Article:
This leads to the final reason as to why national dialogue convened within the framework of the Ethiopian state will fail. Despite the right of people to identify more or less strongly with the national identity of their choosing within a multinational country, all attempts at dialogue happening now will center the Ethiopian identity as the common and most important denominator, dismissing that for many, identifying as “Ethiopian” is neither a priority, a need, or a part of any genuine process of healing.
In a sovereign Oromia, the state’s conceptual and practical power will take the truth of the Oromo from the margins and establish it as a common narrative in a way that takes diverse people through its narration educationally, compassionately, and authentically. By nature of something new being born, a sovereign Oromia has the opportunity to create a new community narrative that, backed by legitimization of the state, can build common ground without compromising on the Oromo’s, or any other people’s, right to be who they are.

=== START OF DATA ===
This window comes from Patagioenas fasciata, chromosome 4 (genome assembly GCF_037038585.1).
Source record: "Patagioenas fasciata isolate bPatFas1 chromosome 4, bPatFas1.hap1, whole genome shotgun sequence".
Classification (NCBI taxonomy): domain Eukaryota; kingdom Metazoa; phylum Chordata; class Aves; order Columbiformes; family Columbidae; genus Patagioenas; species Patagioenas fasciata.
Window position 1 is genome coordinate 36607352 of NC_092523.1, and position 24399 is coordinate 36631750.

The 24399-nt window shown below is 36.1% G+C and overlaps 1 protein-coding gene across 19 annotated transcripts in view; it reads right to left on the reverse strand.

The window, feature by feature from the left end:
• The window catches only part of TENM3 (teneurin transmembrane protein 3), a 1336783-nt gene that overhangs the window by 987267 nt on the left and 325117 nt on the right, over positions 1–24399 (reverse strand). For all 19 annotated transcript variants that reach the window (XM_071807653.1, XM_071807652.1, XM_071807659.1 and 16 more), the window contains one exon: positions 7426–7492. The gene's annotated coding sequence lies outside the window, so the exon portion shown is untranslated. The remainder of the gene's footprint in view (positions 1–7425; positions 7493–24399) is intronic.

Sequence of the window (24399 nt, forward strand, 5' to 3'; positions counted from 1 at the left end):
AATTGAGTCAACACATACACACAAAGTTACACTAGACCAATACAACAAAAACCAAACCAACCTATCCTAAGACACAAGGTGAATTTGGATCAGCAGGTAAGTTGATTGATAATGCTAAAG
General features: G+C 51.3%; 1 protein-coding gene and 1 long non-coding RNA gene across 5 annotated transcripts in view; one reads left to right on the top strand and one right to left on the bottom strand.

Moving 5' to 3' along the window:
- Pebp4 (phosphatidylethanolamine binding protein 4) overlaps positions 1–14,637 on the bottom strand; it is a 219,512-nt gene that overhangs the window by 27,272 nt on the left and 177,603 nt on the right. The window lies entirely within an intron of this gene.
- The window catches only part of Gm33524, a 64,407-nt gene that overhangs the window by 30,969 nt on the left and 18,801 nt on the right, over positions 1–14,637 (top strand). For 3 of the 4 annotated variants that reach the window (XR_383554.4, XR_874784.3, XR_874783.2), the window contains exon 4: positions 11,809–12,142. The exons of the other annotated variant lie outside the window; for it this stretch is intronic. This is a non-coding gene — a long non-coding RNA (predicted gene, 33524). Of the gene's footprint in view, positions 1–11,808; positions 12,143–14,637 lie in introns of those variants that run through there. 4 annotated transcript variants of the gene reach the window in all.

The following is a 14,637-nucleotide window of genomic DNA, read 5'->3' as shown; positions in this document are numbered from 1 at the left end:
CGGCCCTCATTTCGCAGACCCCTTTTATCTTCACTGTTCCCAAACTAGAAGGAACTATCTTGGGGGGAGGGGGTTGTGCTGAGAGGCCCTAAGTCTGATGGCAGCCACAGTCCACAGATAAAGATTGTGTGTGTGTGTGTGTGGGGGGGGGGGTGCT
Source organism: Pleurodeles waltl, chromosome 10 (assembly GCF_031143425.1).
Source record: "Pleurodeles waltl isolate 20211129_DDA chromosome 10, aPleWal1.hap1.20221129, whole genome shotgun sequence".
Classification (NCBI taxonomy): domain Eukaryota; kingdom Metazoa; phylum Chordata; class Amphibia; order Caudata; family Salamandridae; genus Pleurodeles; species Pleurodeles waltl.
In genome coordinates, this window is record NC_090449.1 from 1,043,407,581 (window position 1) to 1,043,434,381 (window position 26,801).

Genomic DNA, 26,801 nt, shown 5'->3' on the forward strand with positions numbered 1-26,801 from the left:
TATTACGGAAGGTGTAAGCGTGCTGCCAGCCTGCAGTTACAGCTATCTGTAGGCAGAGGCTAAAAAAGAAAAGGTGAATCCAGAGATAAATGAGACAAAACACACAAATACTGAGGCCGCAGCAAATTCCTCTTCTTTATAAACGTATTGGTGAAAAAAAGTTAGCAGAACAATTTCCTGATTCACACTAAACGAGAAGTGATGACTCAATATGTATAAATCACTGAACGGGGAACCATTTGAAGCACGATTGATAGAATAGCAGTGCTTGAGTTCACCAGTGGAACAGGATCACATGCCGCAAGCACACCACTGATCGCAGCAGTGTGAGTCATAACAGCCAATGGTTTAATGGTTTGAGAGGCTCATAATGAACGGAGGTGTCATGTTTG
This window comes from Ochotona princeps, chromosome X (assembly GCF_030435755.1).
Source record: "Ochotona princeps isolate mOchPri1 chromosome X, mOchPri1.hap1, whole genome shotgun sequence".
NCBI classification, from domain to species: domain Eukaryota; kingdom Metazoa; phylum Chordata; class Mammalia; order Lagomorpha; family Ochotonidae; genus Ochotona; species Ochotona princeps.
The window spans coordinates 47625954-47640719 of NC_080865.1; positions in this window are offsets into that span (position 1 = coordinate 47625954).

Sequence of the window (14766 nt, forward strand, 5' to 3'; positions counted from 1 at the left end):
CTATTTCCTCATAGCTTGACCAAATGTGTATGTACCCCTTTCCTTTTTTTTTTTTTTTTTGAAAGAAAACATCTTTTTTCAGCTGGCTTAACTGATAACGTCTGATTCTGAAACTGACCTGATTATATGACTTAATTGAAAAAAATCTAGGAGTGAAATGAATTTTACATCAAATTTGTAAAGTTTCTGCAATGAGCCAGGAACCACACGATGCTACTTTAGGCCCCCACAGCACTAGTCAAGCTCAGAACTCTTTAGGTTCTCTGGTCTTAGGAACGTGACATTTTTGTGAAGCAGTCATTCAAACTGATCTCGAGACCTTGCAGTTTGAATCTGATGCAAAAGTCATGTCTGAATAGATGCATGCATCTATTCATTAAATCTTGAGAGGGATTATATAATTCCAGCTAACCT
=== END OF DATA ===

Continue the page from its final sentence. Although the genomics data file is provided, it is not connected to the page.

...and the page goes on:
Creating Ethiopia was not a benevolent process. It did not involve willing parties sitting at a table and deciding that they would now like to come together under the Ethiopian umbrella. It was a brutal process of colonisation and displacement brought upon diverse and sovereign people in the southern, eastern, and western directions of the horn of Africa region. One of these peoples, the largest people in terms of population size, was the Oromo. Since monarchical rulers like Tedrows and Menelik II colonised the Oromo, there have been many forms of organized resistance against this imposed rule. The initial resistance to the earlier Abyssinian rulers did not subside because the Oromo mass saw that it was in their benefit to join the colonizing people in their nation-building project. Instead, it began to subside (only to resume with the next generation) because, despite fierce resistance, the onslaught was costing too much life. This is important to understand because there has never been a moment where the Oromo mass accepted that the Ethiopian nation-building project belonged to or served them until the rise of PM Abiy Ahmed